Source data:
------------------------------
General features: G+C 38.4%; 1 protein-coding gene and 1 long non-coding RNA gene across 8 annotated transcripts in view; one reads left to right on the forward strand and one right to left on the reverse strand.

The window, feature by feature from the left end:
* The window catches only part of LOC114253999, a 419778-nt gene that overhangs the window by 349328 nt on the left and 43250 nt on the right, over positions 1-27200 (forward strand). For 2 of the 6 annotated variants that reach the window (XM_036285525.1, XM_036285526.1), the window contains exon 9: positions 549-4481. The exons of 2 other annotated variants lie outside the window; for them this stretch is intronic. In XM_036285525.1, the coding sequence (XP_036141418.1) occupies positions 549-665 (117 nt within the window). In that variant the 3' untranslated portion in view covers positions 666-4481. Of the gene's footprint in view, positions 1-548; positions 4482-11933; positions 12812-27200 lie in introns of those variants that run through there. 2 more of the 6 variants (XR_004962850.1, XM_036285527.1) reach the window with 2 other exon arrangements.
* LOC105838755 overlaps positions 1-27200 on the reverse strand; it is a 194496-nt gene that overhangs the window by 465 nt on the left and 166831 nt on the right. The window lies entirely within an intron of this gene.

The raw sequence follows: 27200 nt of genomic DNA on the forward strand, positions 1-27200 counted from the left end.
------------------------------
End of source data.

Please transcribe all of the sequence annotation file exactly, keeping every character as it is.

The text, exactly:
General features: G+C 38.4%; 1 protein-coding gene and 1 long non-coding RNA gene across 8 annotated transcripts in view; one reads left to right on the forward strand and one right to left on the reverse strand.

The window, feature by feature from the left end:
* The window catches only part of LOC114253999, a 419778-nt gene that overhangs the window by 349328 nt on the left and 43250 nt on the right, over positions 1-27200 (forward strand). For 2 of the 6 annotated variants that reach the window (XM_036285525.1, XM_036285526.1), the window contains exon 9: positions 549-4481. The exons of 2 other annotated variants lie outside the window; for them this stretch is intronic. In XM_036285525.1, the coding sequence (XP_036141418.1) occupies positions 549-665 (117 nt within the window). In that variant the 3' untranslated portion in view covers positions 666-4481. Of the gene's footprint in view, positions 1-548; positions 4482-11933; positions 12812-27200 lie in introns of those variants that run through there. 2 more of the 6 variants (XR_004962850.1, XM_036285527.1) reach the window with 2 other exon arrangements.
* LOC105838755 overlaps positions 1-27200 on the reverse strand; it is a 194496-nt gene that overhangs the window by 465 nt on the left and 166831 nt on the right. The window lies entirely within an intron of this gene.

The raw sequence follows: 27200 nt of genomic DNA on the forward strand, positions 1-27200 counted from the left end.